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Can J Physiol Pharmacol. 1995 Apr;73(4):436-49.

Differential effects of a flexor nerve input on the human soleus H-reflex during standing versus walking.

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Centre de recherche en neurobiologie, Université Laval, Québec, Canada.


A conditioning (C) stimulus at group I strength was delivered during standing to the common peroneal (CP) nerve before a test (T) stimulus at several C-T intervals ranging from 0 to 150 ms. At sufficiently long C-T intervals (100-120 ms) the soleus H-reflex was strongly inhibited despite little, or no change, in the background level of EMG activity. This finding indicates that a significant portion of the inhibition occurs at a premotoneuronal level, likely via presynaptic inhibition of the Ia-afferent terminals. During standing, at C-T intervals of 100-120 ms (optimal C-T interval) a conditioning stimulus to the CP nerve of 1.5 times motor threshold (MT) intensity reduced the soleus H-reflex by an average of 45.8%(n = 14 subjects). The conditioning stimulus always produced a clear inhibition of the H-reflex during standing at these C-T intervals. The effects of this conditioning stimulus on the soleus H-reflex were then determined in the early part of the stance phase of walking. In contrast to standing, the conditioning stimulus produced little or no inhibition during the early part of the stance phase of walking (average inhibition 45.8 vs. 11.6%, n = 14 subjects). The soleus background EMG, and the soleus and tibialis anterior M-waves were essentially the same during standing and walking. Furthermore, there was no shift of the optimal C-T interval during walking. The difference in the effects of the conditioning stimulus was not due to differences in the size of the test H-reflex in each task. It appears to be due to a genuine task-dependent change in the input-output properties of the underlying spinal cord circuits. There are at least two, mutually compatible, explanations of these results. Firstly, during walking the intraspinal terminals of the afferent fibres (group Ia and Ib) conducting the conditioning volley may be presynaptically inhibited, or their input gated at the interneuronal level. Secondly, on the assumption that the conditioning stimulus is acting via the presynaptic inhibitory network in the spinal cord, it is possible that during walking this network is saturated as a result of increased central or peripheral synaptic inputs. Finally, it seems unlikely that differences in the refractoriness of the CP nerve between the tasks may be involved; the reasons for this are presented in the discussion.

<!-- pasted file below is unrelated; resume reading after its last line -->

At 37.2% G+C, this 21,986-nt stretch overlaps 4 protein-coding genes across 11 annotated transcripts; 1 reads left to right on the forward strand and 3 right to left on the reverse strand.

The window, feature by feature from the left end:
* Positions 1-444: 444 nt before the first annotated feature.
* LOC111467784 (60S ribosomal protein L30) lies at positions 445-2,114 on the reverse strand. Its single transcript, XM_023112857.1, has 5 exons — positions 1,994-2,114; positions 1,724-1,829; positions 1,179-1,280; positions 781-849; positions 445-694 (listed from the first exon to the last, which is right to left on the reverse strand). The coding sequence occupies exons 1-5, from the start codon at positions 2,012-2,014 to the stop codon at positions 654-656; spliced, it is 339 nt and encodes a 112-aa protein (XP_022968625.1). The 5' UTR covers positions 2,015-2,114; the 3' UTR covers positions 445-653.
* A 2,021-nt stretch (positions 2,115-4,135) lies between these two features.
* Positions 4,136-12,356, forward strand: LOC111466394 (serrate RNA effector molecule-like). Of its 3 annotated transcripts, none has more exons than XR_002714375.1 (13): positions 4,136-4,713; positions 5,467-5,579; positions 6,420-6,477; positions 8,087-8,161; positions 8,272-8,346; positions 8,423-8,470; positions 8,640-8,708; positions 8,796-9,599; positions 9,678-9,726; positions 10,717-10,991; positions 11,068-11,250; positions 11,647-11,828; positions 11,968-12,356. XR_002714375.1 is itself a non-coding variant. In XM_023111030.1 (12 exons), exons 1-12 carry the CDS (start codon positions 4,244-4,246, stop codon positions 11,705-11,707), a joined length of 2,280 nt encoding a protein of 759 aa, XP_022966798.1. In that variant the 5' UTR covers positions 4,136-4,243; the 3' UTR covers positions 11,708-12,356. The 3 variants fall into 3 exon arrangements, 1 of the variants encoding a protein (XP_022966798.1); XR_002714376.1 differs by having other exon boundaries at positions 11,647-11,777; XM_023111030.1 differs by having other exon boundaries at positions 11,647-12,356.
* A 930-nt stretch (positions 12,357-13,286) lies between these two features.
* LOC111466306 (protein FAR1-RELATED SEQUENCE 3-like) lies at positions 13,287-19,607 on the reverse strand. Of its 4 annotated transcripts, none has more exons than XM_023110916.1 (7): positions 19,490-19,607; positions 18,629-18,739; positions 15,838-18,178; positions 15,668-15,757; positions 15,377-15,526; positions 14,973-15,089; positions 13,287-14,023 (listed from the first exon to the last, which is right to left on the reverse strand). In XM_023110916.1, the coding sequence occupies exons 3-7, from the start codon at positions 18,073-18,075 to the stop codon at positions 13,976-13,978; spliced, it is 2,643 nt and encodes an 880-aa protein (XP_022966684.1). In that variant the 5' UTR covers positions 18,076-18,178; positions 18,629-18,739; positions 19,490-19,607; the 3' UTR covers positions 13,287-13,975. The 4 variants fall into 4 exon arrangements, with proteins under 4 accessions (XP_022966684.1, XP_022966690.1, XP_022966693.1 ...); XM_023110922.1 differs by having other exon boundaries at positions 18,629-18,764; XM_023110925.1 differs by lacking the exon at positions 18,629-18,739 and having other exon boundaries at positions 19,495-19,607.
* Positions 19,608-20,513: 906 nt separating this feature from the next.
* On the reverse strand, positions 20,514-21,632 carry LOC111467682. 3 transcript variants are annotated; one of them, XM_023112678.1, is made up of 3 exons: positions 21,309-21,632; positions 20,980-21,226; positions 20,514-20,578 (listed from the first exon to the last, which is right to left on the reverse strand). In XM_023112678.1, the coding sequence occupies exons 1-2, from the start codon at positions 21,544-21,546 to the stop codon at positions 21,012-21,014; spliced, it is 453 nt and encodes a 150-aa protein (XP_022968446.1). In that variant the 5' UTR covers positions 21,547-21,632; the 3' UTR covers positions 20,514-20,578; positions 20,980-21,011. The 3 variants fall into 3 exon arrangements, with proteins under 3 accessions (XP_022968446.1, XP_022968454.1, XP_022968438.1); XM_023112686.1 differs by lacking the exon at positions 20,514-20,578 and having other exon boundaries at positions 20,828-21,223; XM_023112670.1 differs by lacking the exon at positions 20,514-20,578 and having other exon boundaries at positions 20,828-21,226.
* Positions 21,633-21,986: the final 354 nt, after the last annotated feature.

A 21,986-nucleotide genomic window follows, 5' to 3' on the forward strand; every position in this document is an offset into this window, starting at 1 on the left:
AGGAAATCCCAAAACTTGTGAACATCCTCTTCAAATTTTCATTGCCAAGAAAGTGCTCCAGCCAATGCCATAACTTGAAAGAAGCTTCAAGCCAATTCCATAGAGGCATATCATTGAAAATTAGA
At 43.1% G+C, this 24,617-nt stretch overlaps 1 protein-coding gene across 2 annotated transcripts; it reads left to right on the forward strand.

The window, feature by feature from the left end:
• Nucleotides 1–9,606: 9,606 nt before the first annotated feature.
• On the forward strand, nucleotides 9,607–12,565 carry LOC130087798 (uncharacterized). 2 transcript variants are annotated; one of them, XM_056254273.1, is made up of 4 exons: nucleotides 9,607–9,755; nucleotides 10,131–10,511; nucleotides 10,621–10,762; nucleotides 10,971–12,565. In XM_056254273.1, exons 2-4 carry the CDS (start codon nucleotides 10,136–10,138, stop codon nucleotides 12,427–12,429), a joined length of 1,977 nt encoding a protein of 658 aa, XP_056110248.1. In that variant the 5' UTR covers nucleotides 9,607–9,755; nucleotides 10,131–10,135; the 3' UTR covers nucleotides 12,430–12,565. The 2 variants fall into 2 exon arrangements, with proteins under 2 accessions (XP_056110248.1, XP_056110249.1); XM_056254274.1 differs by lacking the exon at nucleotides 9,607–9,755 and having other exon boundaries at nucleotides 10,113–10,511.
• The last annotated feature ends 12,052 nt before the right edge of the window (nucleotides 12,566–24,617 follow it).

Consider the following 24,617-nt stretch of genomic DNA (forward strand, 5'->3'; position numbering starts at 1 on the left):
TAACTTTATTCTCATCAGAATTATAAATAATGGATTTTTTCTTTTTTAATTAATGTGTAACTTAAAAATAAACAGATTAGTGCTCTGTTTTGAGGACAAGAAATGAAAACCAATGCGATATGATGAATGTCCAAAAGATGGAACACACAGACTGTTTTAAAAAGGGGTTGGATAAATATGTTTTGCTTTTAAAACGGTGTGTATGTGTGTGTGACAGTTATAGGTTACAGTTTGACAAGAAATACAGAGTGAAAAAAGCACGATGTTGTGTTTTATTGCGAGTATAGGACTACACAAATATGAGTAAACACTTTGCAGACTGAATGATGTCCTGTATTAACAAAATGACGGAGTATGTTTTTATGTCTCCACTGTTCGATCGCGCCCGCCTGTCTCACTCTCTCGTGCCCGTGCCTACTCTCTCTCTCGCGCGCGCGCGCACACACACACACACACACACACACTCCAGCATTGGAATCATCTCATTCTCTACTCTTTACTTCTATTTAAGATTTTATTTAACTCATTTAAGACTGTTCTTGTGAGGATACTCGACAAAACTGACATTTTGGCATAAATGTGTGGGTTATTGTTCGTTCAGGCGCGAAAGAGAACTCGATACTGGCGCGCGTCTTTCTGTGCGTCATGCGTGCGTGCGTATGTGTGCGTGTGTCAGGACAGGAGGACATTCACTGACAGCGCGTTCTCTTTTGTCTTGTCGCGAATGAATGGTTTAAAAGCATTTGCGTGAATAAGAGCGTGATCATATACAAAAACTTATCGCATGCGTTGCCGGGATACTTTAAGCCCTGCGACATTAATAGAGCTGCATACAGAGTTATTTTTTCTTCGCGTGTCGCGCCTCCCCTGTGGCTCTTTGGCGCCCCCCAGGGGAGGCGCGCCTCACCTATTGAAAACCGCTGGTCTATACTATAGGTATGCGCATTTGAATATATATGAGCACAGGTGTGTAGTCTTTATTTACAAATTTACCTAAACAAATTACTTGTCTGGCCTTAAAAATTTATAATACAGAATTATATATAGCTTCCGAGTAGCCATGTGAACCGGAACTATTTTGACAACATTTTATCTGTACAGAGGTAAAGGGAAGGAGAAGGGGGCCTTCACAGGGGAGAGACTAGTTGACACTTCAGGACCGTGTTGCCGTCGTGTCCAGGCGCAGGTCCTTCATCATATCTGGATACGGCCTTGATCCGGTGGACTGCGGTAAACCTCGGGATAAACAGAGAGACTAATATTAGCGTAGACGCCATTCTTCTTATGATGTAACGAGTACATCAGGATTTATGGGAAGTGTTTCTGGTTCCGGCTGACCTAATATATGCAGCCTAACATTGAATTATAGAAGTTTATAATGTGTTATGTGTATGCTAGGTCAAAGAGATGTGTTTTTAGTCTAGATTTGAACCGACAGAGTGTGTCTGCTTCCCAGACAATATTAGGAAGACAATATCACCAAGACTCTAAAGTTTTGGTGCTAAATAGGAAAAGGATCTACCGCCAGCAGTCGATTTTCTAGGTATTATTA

[Indexed for MEDLINE]

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